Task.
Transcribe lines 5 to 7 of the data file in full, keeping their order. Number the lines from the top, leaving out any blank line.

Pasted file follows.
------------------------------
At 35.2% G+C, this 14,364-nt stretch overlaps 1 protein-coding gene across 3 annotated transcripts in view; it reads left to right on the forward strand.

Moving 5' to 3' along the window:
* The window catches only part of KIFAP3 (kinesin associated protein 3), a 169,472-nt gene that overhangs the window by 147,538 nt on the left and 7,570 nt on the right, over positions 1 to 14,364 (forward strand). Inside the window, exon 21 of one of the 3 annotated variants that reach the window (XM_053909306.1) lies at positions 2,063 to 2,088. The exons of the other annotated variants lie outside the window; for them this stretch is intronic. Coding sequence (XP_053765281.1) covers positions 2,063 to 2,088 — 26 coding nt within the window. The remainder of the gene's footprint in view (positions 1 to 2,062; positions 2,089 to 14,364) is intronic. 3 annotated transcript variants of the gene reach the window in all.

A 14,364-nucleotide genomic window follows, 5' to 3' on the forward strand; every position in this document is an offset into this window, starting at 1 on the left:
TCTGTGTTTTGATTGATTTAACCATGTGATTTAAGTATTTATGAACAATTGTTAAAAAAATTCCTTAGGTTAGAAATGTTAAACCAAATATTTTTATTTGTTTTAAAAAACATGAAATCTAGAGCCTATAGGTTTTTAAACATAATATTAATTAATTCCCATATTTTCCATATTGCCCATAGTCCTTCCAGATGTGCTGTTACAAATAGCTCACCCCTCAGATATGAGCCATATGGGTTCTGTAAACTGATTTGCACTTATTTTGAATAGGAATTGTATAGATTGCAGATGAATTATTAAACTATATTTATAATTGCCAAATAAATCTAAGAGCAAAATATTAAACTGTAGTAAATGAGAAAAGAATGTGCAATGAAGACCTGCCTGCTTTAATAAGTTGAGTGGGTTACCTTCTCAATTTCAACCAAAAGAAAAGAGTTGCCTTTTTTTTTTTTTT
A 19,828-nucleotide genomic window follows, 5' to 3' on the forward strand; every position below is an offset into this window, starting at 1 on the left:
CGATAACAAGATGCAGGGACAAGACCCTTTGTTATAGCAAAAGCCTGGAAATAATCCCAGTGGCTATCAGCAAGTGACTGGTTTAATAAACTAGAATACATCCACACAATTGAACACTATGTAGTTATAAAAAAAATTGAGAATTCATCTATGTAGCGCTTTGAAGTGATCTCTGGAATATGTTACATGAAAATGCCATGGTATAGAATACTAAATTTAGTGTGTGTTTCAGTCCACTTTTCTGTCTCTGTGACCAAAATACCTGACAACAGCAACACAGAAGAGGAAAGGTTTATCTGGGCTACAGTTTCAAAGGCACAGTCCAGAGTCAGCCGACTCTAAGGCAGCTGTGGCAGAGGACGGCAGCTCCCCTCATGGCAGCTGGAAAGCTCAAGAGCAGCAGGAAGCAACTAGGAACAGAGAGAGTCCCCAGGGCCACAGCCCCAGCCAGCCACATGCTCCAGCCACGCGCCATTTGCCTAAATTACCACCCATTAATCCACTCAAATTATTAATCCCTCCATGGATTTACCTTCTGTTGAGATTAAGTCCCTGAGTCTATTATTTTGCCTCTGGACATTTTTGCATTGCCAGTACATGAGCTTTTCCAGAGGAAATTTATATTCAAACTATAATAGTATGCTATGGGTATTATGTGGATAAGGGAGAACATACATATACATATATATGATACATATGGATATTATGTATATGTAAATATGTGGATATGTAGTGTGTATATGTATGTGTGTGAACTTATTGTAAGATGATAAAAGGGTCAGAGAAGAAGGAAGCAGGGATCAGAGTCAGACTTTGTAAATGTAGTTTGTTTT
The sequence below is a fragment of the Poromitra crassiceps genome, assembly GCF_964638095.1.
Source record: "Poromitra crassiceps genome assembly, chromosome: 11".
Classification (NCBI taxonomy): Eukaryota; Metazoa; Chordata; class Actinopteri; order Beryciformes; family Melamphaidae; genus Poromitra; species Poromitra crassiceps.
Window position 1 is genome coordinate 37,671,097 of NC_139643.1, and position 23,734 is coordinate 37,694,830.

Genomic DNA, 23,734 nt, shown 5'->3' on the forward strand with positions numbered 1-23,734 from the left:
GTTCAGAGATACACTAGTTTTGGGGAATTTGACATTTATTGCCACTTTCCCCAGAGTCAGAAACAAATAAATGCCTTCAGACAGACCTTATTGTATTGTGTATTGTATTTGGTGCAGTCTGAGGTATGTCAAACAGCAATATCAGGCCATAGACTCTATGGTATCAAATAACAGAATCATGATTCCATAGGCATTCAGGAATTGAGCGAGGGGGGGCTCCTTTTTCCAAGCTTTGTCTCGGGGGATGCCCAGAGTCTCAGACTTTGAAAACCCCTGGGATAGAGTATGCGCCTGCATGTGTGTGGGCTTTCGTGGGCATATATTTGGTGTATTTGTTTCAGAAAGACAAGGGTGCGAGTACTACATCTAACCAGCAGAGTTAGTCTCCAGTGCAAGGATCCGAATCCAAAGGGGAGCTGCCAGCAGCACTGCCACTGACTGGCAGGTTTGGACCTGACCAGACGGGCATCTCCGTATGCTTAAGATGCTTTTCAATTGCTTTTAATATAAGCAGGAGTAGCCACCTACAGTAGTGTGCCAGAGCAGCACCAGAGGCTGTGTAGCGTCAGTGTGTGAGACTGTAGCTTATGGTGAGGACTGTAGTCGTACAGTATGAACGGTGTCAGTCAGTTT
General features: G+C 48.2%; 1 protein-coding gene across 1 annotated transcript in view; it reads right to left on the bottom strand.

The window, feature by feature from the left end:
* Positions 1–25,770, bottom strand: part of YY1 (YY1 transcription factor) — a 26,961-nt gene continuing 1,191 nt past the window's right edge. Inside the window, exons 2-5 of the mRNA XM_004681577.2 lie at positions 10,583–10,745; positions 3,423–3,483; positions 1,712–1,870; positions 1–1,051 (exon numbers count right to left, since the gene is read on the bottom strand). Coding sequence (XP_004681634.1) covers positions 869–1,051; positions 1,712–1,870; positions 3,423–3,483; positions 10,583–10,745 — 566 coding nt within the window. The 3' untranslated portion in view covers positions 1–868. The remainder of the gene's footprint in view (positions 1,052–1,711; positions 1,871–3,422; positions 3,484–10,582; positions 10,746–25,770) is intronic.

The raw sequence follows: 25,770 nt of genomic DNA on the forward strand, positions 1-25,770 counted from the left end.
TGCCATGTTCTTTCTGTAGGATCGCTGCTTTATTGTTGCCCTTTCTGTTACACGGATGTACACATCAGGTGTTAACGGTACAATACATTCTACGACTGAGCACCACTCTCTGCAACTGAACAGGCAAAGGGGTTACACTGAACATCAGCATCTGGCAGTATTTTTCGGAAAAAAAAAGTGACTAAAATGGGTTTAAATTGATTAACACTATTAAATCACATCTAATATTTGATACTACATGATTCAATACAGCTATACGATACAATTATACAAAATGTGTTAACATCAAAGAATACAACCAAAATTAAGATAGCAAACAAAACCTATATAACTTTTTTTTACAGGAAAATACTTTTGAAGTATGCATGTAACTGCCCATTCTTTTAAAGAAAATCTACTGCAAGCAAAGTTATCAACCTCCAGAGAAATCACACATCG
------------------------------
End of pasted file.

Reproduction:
TCTGTGTTTTGATTGATTTAACCATGTGATTTAAGTATTTATGAACAATTGTTAAAAAAATTCCTTAGGTTAGAAATGTTAAACCAAATATTTTTATTTGTTTTAAAAAACATGAAATCTAGAGCCTATAGGTTTTTAAACATAATATTAATTAATTCCCATATTTTCCATATTGCCCATAGTCCTTCCAGATGTGCTGTTACAAATAGCTCACCCCTCAGATATGAGCCATATGGGTTCTGTAAACTGATTTGCACTTATTTTGAATAGGAATTGTATAGATTGCAGATGAATTATTAAACTATATTTATAATTGCCAAATAAATCTAAGAGCAAAATATTAAACTGTAGTAAATGAGAAAAGAATGTGCAATGAAGACCTGCCTGCTTTAATAAGTTGAGTGGGTTACCTTCTCAATTTCAACCAAAAGAAAAGAGTTGCCTTTTTTTTTTTTTT
A 19,828-nucleotide genomic window follows, 5' to 3' on the forward strand; every position below is an offset into this window, starting at 1 on the left:
CGATAACAAGATGCAGGGACAAGACCCTTTGTTATAGCAAAAGCCTGGAAATAATCCCAGTGGCTATCAGCAAGTGACTGGTTTAATAAACTAGAATACATCCACACAATTGAACACTATGTAGTTATAAAAAAAATTGAGAATTCATCTATGTAGCGCTTTGAAGTGATCTCTGGAATATGTTACATGAAAATGCCATGGTATAGAATACTAAATTTAGTGTGTGTTTCAGTCCACTTTTCTGTCTCTGTGACCAAAATACCTGACAACAGCAACACAGAAGAGGAAAGGTTTATCTGGGCTACAGTTTCAAAGGCACAGTCCAGAGTCAGCCGACTCTAAGGCAGCTGTGGCAGAGGACGGCAGCTCCCCTCATGGCAGCTGGAAAGCTCAAGAGCAGCAGGAAGCAACTAGGAACAGAGAGAGTCCCCAGGGCCACAGCCCCAGCCAGCCACATGCTCCAGCCACGCGCCATTTGCCTAAATTACCACCCATTAATCCACTCAAATTATTAATCCCTCCATGGATTTACCTTCTGTTGAGATTAAGTCCCTGAGTCTATTATTTTGCCTCTGGACATTTTTGCATTGCCAGTACATGAGCTTTTCCAGAGGAAATTTATATTCAAACTATAATAGTATGCTATGGGTATTATGTGGATAAGGGAGAACATACATATACATATATATGATACATATGGATATTATGTATATGTAAATATGTGGATATGTAGTGTGTATATGTATGTGTGTGAACTTATTGTAAGATGATAAAAGGGTCAGAGAAGAAGGAAGCAGGGATCAGAGTCAGACTTTGTAAATGTAGTTTGTTTT